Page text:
Tubing Buying Tip #11: Hardness/Softness/Durometer
What’s the appropriate tubing softness or hardness for your application?
Tubing hardness is measured as its durometer. Different instruments and durometer scales, namely Shore A, Shore D, and Rockwell R are commonly used to measure the hardness of plastic (thermoplastic) and rubber (thermoset) materials. The lower the number on the scale, the softer and more flexible the material is.
For example, silicone tubing is a very soft and pliable product. A typical hardness rating for it is 50 Shore A (also stated as Shore A50). Our polyurethane tubing is not as soft as silicone and can measure 70-95 Shore A. Rigid and semi-rigid tubing materials like nylon and polyethylene are normally measured on the Shore D scale, but the same numbering pattern applies: the lower the durometer number, the softer the tubing. Actual ratings for this type of tubing vary widely due to different material formulations (i.e., high-density polyethylene and linear low-density polyethylene). Harder plastic materials, such as polypropylene, use the Rockwell R scale.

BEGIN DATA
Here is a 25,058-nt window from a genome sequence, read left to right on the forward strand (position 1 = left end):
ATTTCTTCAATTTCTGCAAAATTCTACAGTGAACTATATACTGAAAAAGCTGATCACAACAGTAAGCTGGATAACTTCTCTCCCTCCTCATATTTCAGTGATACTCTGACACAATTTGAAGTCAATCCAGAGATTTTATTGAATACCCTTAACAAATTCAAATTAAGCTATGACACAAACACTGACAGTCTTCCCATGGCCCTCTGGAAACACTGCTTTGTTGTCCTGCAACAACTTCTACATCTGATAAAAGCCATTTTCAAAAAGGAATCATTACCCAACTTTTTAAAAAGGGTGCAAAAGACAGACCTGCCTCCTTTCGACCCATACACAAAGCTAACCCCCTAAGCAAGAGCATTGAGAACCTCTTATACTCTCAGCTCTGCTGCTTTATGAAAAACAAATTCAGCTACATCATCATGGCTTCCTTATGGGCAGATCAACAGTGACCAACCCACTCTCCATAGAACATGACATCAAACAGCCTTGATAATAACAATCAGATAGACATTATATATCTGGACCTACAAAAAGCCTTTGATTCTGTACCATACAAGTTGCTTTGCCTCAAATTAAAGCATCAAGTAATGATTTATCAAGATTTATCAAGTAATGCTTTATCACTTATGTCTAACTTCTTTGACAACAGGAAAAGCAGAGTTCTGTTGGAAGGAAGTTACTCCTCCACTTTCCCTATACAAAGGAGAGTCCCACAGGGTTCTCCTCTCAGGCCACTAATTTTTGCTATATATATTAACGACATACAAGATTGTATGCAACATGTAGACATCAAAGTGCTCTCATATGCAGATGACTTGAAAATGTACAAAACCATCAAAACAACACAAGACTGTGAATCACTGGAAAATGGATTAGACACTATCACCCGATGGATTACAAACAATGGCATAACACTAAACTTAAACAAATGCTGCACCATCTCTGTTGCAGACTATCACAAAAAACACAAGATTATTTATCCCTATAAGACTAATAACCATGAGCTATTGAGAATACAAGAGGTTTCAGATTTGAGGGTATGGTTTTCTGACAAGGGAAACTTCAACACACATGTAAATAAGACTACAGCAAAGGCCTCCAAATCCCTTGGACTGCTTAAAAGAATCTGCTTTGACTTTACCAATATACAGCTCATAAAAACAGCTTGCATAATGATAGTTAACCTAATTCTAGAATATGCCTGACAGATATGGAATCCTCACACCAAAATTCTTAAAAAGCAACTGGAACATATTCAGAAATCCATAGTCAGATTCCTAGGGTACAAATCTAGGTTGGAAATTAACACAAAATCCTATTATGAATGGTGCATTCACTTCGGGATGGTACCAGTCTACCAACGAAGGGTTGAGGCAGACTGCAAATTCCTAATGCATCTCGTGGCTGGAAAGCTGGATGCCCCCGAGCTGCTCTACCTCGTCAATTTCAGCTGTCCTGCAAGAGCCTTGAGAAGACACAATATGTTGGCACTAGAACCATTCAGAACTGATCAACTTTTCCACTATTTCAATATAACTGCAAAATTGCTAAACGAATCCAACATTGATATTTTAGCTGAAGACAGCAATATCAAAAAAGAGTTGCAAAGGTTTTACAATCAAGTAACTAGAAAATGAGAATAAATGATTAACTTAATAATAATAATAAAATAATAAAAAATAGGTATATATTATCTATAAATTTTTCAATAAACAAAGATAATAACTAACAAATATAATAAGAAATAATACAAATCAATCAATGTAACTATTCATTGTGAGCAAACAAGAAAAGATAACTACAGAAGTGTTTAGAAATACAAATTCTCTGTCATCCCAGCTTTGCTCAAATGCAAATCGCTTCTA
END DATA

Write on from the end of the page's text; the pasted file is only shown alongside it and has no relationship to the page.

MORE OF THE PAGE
All three scales overlap at a point (the high end of Shore A, the low end of Shore D, and the extreme low end of Rockwell R). The determination regarding which scale is used depends on factors such as popularity in different locales and what is common in a specific industry or learning environment.
Flexibility and softness – or hardness – requirements differ from one application to the next, so the needs of your particular project must be carefully considered. In general, softer tubing materials are more flexible and may be less prone to kinking.
Harder tubing generally offers reduced friction and allows items to glide easily across the surface. This type of tubing is more appropriate than soft tubing for applications such as adhesive transfer. A rigid or semi-rigid tube can be useful when tubing needs to be stiff and supportive.
The types of fittings needed to make connections change depending on tubing hardness, as does the necessity for clamps. Soft tubing often uses barbed fittings with clamps, although heavy-duty softer tubing may call for cam-operated couplings secured with clamps. Semi-rigid and rigid tubing styles employ push-to-connect or compression fittings, and multi-layered reinforced hose can require fittings that are permanently crimped on with collars.
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